GM long enough, while playing by the rules, and eventually it's going to happen. The dice are going to come down wrong, or the PCs are going to make the world's worst decision (trust me they will), and you are going to end up killing the whole party. So what now? What do you do?
Some of us look kind of fatigued and just don't know what to do. Some of us get up and do a happy dance of victory. Some do a happy dance of victory in jest. My question for you then is this: How do you deal with the TPK?
For me it depends on the situation. If the players went into it knowing full well what they were getting into, I generally give them a "good try" or "nice game" and go from there. If the dice just screwed them, I try and make sure that it was the dice and not me. On a few occasions, the players have had to tell me I didn't do it.
How about you?
I've never tpk'd, but I did kill a player with a trap set after a boss fight which was kind of anti-climactic, so we narrated some awesome stuff instead. That was in my 4E game where I had to try everything I possibly could to even kill a single one of the players. It was to a point where no matter what I said about an enemy, the PCs would attack. I had to do something.ReplyDelete
I do look forward to my first TPK. I've started playing more lethal systems just for that reason. I really want to play an old-school dungeon crawl where TPKs are something to expect and perceive as almost inevitable.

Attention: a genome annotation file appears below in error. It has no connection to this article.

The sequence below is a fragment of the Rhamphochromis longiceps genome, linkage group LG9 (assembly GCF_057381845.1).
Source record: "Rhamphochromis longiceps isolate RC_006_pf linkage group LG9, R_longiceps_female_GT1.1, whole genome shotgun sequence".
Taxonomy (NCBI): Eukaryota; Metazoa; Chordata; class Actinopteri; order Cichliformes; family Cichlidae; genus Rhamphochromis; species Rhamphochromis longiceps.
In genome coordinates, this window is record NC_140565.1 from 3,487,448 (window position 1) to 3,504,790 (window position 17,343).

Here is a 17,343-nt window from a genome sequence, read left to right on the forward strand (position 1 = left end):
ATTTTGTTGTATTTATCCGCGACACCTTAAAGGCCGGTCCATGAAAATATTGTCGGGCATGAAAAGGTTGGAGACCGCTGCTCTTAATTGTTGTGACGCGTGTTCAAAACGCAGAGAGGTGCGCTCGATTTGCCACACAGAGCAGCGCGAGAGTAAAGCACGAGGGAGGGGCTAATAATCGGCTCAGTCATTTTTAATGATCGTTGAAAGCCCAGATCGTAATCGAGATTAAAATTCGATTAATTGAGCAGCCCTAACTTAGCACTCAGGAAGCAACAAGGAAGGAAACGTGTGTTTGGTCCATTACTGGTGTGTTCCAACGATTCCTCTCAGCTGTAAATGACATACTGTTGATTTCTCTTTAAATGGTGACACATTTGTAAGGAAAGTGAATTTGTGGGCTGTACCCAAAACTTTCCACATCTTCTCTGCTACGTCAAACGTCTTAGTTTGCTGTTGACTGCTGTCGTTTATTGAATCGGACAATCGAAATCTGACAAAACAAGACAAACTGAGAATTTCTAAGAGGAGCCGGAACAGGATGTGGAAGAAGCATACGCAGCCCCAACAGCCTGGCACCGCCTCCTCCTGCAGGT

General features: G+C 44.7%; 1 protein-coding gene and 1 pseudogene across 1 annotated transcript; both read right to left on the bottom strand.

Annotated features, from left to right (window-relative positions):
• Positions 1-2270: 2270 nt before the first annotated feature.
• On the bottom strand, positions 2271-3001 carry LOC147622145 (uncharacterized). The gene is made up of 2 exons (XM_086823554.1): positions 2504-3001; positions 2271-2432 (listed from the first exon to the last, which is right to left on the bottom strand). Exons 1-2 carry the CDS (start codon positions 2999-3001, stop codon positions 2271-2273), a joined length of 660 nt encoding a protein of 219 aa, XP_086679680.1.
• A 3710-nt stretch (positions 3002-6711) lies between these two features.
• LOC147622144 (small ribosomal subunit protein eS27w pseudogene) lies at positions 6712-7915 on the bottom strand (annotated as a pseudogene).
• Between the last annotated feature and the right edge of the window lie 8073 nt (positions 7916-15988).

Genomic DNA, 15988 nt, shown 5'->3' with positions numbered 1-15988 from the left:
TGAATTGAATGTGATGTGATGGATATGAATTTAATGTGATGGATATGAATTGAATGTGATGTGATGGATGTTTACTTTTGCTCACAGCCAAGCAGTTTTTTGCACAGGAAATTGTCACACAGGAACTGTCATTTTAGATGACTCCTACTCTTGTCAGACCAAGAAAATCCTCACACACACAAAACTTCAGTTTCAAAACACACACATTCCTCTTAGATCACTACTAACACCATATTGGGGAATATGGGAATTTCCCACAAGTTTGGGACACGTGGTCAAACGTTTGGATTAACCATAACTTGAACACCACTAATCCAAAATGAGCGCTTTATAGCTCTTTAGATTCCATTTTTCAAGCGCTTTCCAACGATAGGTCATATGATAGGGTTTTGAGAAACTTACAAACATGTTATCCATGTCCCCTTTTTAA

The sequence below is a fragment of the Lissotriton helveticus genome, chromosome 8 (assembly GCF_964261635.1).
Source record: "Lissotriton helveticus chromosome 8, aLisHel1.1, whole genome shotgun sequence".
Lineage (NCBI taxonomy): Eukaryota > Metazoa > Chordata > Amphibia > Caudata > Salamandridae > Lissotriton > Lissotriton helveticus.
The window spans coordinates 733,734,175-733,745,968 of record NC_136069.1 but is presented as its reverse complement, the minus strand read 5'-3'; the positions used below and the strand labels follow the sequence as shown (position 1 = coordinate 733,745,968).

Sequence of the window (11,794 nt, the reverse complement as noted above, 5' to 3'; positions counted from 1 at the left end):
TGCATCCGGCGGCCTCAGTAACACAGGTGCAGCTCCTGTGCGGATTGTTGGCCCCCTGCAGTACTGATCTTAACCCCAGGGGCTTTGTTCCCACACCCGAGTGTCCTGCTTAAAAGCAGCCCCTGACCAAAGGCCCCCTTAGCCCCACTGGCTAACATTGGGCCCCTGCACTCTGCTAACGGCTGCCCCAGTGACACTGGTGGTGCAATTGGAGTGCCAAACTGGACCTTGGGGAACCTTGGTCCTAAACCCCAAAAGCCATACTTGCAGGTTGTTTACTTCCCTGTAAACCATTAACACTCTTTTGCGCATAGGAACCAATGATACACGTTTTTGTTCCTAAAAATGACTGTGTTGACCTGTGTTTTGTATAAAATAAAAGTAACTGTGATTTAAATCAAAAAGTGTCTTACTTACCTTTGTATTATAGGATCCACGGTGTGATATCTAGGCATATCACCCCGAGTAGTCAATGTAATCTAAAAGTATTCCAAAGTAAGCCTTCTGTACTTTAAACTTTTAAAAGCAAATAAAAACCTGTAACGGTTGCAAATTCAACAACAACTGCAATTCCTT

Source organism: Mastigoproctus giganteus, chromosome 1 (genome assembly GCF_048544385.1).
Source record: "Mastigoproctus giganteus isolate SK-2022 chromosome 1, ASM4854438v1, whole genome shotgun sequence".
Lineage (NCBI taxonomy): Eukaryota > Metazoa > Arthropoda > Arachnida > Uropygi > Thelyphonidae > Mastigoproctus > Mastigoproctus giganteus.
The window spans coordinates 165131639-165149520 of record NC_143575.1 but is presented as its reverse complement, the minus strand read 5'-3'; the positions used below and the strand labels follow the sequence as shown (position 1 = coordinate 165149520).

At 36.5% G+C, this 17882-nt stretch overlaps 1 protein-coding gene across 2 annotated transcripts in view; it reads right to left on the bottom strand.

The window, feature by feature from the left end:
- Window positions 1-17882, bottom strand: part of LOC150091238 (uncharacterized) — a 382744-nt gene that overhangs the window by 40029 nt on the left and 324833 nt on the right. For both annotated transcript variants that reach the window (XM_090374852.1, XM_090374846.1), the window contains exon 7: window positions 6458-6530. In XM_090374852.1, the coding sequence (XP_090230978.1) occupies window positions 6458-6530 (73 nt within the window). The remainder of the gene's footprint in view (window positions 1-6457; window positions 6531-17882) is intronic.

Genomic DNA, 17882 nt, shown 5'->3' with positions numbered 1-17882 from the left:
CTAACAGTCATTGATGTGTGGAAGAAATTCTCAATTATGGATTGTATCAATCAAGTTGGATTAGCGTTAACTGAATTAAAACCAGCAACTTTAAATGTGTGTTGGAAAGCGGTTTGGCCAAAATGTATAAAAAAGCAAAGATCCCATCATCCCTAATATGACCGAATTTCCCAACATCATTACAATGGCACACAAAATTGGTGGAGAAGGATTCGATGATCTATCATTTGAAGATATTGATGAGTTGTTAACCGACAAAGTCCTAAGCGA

In a story-based game, though, I'll try not to TPK until the end, and even then I'm not trying, but it is more likely to happen.
My default response has usually been something like this:ReplyDelete
"Everyone roll initiative. You each wake up after a while. You're in chains and stripped of your gear. However, the guard seems to have his key ring hanging just right...."
In the past, when my style was more adversarial than now, I probably would have let the TPK stand and been amused at the folly of the players.ReplyDelete
Now I work with the players to generate a great story and have a shared responsibility to make the gaming fun for everyone.
If a TPK is in the cards and on the table as an agreed-to for everyone, then the cards (dice) might very well play out that way.
But if nobody on the player side is interested in a TPK-possible environment, then it's my role to either predict and remove a possible future TPK or find a way to narrate the TPK out of existence should it sneak into the game.
Whoops, meant to respond to this earlier.ReplyDelete
@Broken: Looking forward to is an interesting way to say that. In general, while I think TPKs can be fun and good, the kindof games I run now make them something that can be bad to happen. This can be especially true if you're killing characters that everyone loves.
@Anonymous: I've done that too with everyone just waking up knocked out. Usually I only do it if the bad guys are the type that would take prisoners, though sometimes shifting the bad guys to the prisoner taking type can be interesting in its own right. Course, then the PCs need to escape...and stuff.
@Kevin, Your last paragraph is interesting and hard to do. Sometimes the dice just come down bad. Of course, narrating around a TPK can be useful, and if it works for your group that is awesome. My current group I think would get mad at me if I narrated away from some of the TPKs. Then again, they may want me to narrate away from some other types. It is all situational in the end.